I can tell you where I was–getting ready to celebrate my 3rd birthday. I mention this because I don’t remember this AT ALL. Normally, you wouldn’t expect a three year old to remember such an event, but I remember Bob Crane’s murder, and that was months earlier! So, I can’t explain the reason I wasn’t at least somewhat familiar with the tragedy.
Here’s the info for you youngsters who were born after 1978:
Jim Jones biography
Born on May 13, 1931, in Crete (near Lynn), Indiana, Jim Jones was a notorious cult leader. As the self-proclaimed messiah of the Peoples Temple religious cult, Jones promised his followers utopia if they followed him. On November 18, 1978, in what became known as the Jonestown Massacre, Jones led more than 900 men, women and children to their deaths in a mass suicide via cyanide-laced punch (spawning the metaphor “Don’t Drink the Kool-Aid”).
Cult Leader James Warren “Jim” Jones was born on May 13, 1931, in Crete, Indiana, and was responsible for the deaths of roughly 900 of his followers in 1978, in what became known as the Jonestown Massacre. He was the son of James Thurman Jones, a disabled World War I veteran, and Lynetta (Putnam) Jones, who worked a variety of jobs. Jones was largely left to himself as his mother was often working and his father had little interest in him.
For years, one of his neighbors often took him to visit her church. Jones began his own religious quest around the age of 10. He visited churches in the small town of Lynn where he lived with his family and befriended a Pentecostal minister for a time. An observant child, Jones began taking what he learned at these different houses of worship and started preaching to other children in the community. He was a strong student, especially in public speaking, but he had few friends. His overpowering religious zest turned off some, and he, in turn, disliked many typical teenage boy activities, such as sports, and objected what he believed to be sinful behavior, such as dancing or drinking.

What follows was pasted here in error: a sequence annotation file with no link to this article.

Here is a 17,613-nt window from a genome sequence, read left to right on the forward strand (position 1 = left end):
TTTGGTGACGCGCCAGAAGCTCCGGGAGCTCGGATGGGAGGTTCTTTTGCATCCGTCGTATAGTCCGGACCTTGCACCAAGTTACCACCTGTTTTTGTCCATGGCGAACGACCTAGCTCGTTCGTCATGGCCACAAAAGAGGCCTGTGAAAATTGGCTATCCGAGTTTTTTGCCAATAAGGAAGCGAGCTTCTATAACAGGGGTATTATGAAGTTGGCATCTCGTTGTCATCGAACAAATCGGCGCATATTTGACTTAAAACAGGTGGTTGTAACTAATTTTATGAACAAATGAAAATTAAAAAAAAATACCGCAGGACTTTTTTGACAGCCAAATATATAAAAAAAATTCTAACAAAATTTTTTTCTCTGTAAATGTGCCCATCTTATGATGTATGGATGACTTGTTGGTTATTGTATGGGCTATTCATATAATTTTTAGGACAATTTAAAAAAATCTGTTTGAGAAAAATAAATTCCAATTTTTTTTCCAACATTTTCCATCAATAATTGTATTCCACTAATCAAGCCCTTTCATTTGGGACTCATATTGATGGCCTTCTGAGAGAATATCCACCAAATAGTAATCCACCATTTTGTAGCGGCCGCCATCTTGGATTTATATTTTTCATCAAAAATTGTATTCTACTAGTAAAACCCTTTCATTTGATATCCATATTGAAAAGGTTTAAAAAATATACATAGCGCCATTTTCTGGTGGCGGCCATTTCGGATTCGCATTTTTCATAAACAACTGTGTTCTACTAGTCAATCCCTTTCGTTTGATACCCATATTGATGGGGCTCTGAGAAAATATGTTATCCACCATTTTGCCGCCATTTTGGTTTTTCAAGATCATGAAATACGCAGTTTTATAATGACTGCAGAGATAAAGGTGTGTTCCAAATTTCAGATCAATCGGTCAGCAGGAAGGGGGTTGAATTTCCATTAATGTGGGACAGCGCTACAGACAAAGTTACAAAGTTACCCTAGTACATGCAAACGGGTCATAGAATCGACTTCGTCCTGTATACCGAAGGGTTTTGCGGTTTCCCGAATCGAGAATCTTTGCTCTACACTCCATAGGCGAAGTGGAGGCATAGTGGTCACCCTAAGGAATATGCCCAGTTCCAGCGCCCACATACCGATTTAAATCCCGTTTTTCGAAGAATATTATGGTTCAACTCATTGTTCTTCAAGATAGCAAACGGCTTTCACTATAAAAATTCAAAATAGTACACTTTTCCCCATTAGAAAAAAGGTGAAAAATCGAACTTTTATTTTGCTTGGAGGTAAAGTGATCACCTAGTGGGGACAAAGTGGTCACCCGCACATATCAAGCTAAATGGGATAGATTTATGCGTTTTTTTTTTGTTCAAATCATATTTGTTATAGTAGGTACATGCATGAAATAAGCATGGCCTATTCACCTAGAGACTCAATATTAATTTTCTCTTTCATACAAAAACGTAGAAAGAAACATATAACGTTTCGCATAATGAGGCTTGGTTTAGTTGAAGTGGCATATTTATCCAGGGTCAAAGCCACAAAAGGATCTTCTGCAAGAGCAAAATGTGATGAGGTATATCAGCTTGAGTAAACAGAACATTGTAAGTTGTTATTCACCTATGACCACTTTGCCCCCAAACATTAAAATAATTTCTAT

After his parents split up, Jones and his mother moved to Richmond, Indiana. There he had a chance to reinvent himself. He worked at a hospital as an orderly where he met Marceline Baldwin, an older nursing student. After graduating early from high school in December 1948, Jones started at Indiana University the following January. He married Marceline after his first term on June 12, 1949. The couple eventually adopted several children.
The Peoples Temple
After years of struggling to find his way, Jones announced that he was entering the ministry in 1952. He got a job as a student pastor at the Somerset Methodist Church in a poor, predominantly white neighborhood in Indianapolis. By the following year, Jones was making a reputation for himself in the state as a healer and evangelist. He was interested in holding racially integrated services, but this interest was not shared by his church. Soon Jones branched out on his own, forming the Wings of Deliverance church in 1955. The church soon became known as the Peoples Temple. To help build his following, he bought time on a local AM radio station to air his sermons.
In the mid-1960s, Jones moved his religious group to Northern California. More than 100 church members accompanied Jones to California. They lived in the remote, small towns of Ukiah and Redwood Valley. By the early 1970s, Jones had expanded his recruitment efforts. He started preaching in San Francisco, opening up a branch of his church there.